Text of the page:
Written by: Byrds
The NASCAR Cup guys hit the TVs this weekend, with the first Busch Clash exhibition race at the Los Angeles Coliseum. You know, the football one, where OJ Simpson used to play. It’s cool, Ice Cube will be there and it’s the first Sunday of the year with no football, so a lot of folks will be watching.
And as much as I love NASCAR, this is literally not going to teach us much of anything for the real Cup season ahead. It’s a short, exhibition race on a ¼ mile track thrown together in a football stadium, where they will qualify in heats and run a race of 37.5 green flag miles. The main event on Sunday will see 23 cars run 150 laps around a football field, in brand new cars that will rarely exceed 65 miles per hour for three seconds at a time.
Enjoy the new paint jobs and the new faces. Learn how well the new Generation 7 car bodies handle side-to-side contact and if the drivers can rub without flattening each others’ tires in close quarters racing. Literally, this will be the clinic on tire sidewall damage for 2022. But don’t expect to learn much about the new package and who has any sort of advantage in a handful of 14-second laps on a temporary track.
If we must wager on this one, we’ll lean toward those drivers who’ve shown strength at Martinsville, the most similar current track on the series. Off the top of my head, that’s the three top Toyotas from the Joe Gibbs team (Kyle Busch, Hamlin, Truex), Logano, and the top 2 guys at Hendrick Motorsports, Chase Elliott and Kyle Larson. Short tracks with many laps tend to amplify the strength of the best drivers and teams. No surprises in those names, and there is very little pricing value to the bettor for any of those top 6 drivers to win.
Fluke winners don’t happen in 400 or 500 laps at Martinsville and Bristol. But with the heat system, 17 of the up to 40 drivers won’t even qualify to be in the final phase of the race. Just 23 will be on the track in the short final 150 lap feature. Maybe a couple super long shots could be in play, if they make the final. Need to do some research on Erik Jones, now that I think about it.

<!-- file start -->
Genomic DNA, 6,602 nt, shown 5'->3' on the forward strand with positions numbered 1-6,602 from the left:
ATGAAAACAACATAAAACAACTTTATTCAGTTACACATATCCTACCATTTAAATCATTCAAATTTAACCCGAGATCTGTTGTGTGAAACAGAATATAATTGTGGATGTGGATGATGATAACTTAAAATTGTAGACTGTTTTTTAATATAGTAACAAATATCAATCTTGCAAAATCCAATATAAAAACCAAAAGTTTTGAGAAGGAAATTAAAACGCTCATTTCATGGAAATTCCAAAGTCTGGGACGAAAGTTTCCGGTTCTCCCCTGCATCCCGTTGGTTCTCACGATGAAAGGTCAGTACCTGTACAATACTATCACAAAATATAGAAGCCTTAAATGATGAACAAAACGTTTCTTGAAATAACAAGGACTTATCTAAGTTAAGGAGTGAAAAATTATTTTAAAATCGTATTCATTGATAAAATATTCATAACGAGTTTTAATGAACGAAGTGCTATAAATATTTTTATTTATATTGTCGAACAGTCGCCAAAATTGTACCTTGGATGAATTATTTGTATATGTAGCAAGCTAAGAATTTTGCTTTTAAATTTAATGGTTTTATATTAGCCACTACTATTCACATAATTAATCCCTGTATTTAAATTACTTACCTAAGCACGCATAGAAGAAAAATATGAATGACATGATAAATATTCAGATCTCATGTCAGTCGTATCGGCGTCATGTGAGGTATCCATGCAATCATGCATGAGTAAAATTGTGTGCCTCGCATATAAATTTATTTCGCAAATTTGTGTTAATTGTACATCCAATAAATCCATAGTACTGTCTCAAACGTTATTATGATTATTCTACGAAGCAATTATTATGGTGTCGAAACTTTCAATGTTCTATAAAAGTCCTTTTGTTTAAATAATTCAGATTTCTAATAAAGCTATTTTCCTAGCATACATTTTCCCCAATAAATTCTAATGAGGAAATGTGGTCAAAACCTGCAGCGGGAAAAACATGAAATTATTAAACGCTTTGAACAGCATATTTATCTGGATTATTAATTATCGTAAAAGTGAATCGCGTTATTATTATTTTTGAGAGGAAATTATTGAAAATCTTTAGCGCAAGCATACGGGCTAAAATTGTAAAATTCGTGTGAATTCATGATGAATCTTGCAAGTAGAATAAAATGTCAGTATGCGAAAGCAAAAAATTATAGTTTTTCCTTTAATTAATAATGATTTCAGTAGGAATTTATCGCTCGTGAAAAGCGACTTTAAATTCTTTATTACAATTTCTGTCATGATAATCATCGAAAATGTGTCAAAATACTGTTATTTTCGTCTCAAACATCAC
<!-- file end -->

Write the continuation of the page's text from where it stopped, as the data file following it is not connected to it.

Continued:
This is going to look a lot like the Friday or Saturday night deal at your local short track, with a bunch of short heats used to whittle the fields down to the most competitive cars. It’s unclear how much live odds bookmaking will be done during these qualifying play-in heats, and in-race. Rest assured, if I see obvious value, I will yell it loudly & quickly through the Telegram app. But, this race is going to be largely an exercise in randomness. It’s the equivalent of a mid-February split-squad MLB spring training game with pitching provided by Johnny Wholestaff. Would you normally bet on something like that?
Pre-race, I might dabble in a few one-on-one matchups. I can’t in good conscience suggest you do much more. I’m personally shocked they didn’t find a way to jam short-track ace Josh Berry into this exhibition. This year is going to be a lot about learning, especially with the Cup guys. Our best work last year printing money happened in the Trucks. Expect heavier Truck & Xfinity cards early in the season.
In Cup, this new Gen 7 car is going to make us play a little more safely, fewer units in Cup probably until March. A change like this hasn’t happened since 2013, and it took a couple months to shake out how the rules changes helped and hurt certain teams. Early returns from testing suggest that these new cars will be more challenging to drive, which means individual skill may be far more important than aero or individual team technology budgets. This is even more of a template car, with fewer user serviceable parts. NASCAR is already threatening far larger fines than in the past for illegal creativity in modifying the cars.
Liken a new car body or format to massive rules change in another sport. How much did offense (and totals) go up when MLB added the designated hitter? How much did basketball totals rise the years that shot clocks shortened or the three point line was born? That’s what this year will be like for the NASCAR Cup Series. Learn from it and we cash bigger wins for the 36 real races to come.
NEXT UP: Season Prop Bets Incoming. And, why is Daytona such a big deal and why does it have to be in Week 1?